I'm going with Marian again this month, because now that Forest of Lies is under construction, I'm getting back into her head (she remarks that that makes is more crowded even than usual) and she really is a great character, which I attempt to say with no conceit. Writerly types probably know what I mean.

Without further ado, Beautiful People:

1. If your character could be played by an actor, who would it be?
Actually, Lucy Griffiths of BBC Robin Hood renown would be an actress I could see playing Marian, except for two problems:

1. My character is quite different from the BBC one.

2. It's hard for me to seperate Lucy from Jonas and no, he would not be my choice for Robin.

Anyway...but she has the hair. And she's gorgeous.

2. Does your character have a specific theme song?
Yes! From the same Michael W. Smith CD album as Much's song (Hibernia) is The Giving, Marian's. Basically this entire album screams Forest of Lies at me.

3. What's their worst childhood memory?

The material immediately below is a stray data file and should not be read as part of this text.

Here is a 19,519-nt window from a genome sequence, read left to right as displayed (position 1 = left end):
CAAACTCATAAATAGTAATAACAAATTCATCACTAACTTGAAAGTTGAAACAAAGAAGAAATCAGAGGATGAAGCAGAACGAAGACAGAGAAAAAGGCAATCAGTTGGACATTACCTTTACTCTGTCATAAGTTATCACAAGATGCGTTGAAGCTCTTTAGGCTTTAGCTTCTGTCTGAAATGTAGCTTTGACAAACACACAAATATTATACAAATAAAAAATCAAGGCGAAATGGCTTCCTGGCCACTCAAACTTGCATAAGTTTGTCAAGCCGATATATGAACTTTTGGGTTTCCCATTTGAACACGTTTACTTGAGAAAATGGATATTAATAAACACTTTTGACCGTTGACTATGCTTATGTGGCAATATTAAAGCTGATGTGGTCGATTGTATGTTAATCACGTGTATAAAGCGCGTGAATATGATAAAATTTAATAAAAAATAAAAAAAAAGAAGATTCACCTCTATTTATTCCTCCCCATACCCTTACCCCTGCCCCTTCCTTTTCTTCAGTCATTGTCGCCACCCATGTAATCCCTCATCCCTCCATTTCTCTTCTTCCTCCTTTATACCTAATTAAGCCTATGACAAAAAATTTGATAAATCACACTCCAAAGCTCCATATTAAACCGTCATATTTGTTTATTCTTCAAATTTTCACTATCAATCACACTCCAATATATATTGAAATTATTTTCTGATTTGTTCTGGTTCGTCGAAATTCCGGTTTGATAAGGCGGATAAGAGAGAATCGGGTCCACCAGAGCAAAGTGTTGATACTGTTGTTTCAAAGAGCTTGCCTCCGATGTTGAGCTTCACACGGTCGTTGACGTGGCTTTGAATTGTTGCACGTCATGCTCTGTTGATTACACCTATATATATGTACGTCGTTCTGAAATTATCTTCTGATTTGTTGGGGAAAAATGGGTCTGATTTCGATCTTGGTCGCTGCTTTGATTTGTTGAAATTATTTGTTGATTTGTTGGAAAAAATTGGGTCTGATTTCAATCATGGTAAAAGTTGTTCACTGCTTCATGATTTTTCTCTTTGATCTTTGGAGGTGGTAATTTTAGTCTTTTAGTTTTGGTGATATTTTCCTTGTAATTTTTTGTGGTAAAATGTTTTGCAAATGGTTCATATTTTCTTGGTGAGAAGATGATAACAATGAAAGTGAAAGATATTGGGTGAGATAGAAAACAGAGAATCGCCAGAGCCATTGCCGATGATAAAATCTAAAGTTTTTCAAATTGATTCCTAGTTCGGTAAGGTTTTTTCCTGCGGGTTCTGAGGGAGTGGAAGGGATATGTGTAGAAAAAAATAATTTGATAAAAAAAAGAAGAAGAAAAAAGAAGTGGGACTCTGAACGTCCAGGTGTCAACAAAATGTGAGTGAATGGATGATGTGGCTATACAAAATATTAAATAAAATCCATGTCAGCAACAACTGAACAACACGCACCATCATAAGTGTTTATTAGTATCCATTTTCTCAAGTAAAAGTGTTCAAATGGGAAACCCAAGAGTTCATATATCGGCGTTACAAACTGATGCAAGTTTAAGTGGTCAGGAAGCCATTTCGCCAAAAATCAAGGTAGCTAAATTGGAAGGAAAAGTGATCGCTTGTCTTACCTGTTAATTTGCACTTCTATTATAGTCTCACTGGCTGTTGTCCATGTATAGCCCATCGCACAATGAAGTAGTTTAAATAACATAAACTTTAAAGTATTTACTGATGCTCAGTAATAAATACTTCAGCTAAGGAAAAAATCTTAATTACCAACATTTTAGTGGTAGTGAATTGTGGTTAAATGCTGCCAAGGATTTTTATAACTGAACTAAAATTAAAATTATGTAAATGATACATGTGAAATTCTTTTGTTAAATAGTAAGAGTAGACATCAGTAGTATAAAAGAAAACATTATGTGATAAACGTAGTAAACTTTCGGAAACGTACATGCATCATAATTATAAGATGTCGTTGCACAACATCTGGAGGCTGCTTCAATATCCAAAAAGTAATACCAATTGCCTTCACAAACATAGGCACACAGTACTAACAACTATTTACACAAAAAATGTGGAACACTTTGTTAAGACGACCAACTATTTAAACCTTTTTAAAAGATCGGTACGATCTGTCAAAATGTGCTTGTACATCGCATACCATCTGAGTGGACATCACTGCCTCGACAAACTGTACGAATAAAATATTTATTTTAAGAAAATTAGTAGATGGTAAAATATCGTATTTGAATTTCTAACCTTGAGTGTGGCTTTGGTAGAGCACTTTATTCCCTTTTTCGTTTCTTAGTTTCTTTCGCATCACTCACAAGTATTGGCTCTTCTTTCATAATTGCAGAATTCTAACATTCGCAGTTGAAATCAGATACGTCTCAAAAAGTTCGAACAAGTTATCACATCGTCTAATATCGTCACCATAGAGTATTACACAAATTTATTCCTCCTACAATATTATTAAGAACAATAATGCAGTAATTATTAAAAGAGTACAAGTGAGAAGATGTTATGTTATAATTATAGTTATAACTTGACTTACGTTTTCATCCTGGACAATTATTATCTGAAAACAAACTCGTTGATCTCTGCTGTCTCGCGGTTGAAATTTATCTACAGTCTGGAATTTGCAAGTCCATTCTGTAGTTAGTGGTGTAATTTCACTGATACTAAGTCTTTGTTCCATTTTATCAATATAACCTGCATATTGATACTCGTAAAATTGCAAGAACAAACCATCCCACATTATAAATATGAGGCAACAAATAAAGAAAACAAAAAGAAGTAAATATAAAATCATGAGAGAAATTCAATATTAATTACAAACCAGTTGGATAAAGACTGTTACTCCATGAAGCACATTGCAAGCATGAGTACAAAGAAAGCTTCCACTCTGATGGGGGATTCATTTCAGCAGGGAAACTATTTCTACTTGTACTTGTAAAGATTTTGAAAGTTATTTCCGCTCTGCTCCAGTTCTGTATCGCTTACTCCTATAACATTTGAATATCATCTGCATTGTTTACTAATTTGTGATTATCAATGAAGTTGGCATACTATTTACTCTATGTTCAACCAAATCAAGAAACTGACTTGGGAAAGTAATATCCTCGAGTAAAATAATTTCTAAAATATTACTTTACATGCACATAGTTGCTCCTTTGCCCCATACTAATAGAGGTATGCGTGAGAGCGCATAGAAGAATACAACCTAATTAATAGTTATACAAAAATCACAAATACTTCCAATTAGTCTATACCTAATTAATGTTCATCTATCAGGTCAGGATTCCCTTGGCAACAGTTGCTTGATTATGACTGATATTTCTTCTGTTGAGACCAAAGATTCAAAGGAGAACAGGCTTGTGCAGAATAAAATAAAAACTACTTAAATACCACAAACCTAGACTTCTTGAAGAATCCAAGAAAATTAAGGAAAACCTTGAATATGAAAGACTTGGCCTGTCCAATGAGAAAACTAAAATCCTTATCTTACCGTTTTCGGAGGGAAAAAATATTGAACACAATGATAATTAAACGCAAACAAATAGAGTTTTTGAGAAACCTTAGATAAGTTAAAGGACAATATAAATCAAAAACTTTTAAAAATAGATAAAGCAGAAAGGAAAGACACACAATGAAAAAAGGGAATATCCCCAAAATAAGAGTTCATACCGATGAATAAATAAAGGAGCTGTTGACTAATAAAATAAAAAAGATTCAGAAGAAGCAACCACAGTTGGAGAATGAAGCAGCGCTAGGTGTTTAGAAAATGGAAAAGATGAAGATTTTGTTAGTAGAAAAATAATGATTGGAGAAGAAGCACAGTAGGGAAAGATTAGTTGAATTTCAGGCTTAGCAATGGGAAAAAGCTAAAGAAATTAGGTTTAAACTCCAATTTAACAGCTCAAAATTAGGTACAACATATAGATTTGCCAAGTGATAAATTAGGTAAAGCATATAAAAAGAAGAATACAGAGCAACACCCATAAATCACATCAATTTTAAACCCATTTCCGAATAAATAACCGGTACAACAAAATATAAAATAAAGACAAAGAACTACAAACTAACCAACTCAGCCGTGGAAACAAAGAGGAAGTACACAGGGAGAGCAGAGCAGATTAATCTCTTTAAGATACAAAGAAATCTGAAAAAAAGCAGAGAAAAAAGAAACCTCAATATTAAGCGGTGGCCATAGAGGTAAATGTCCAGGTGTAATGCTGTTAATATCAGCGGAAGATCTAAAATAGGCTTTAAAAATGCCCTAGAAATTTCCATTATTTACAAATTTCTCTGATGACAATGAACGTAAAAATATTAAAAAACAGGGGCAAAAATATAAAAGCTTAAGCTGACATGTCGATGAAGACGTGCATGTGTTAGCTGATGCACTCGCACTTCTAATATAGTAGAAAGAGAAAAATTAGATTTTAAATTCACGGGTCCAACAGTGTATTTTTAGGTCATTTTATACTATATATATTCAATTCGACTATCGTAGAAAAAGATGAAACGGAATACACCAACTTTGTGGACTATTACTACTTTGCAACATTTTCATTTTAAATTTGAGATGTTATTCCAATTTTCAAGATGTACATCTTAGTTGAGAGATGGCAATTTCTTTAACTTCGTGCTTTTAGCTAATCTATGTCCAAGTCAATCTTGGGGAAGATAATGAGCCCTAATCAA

Marian: There's not really one single thing. I suppose my childhood was actually pretty decent. My nurse dying was pretty traumatic, but...I don't know. I would guess it's more the end of my childhood that is my worst memory--when I realized that I had a father and he didn't care for me. Or not even that--but he didn't know me. And I didn't know him.

4. If your character had a superpower, what would it be?
Marian: I do have an superpower! It's called Extreme Sarcasm. I'm also good at Talking to Myself. If I could pick one, I'd go with healing.

5. If your character crashed on an island with a bunch of other people, how could your character help the group survive?
Marian: Um. Well, I could probably make some useful things with my ridiculous sleeves. I know a decent amount about herbs, too. I suppose that could help.
Me: Sarcasm could either keep people or laughing (laughing is good for you!) or make them all throw you in the ocean, too.
Marian: There is that.

6. Are they married? If not, do they someday wish to be?
Marian: I believe that's classified information.

7. What is a cause they would die for?
Marian: No specific cause...more high-flung ideals like justice and truth and love and also for all the people who are precious to me.

8. Would they rather die fighting valiantly, or quietly at home?
Marian: It depends. I like the idea of "fighting valiantly" for some noble cause (I'm contradicting my previous answer), and I also like the idea of going peacefully among the people I love. And really, I think you can do both to some extent. In any rate, I hope I don't die anytime soon.

9. If a stranger walked up to them and told them they were the child of the prophesy, would they believe them?
Marian: Nope.

10. Do they prefer the country, or the city?
Marian: The forest.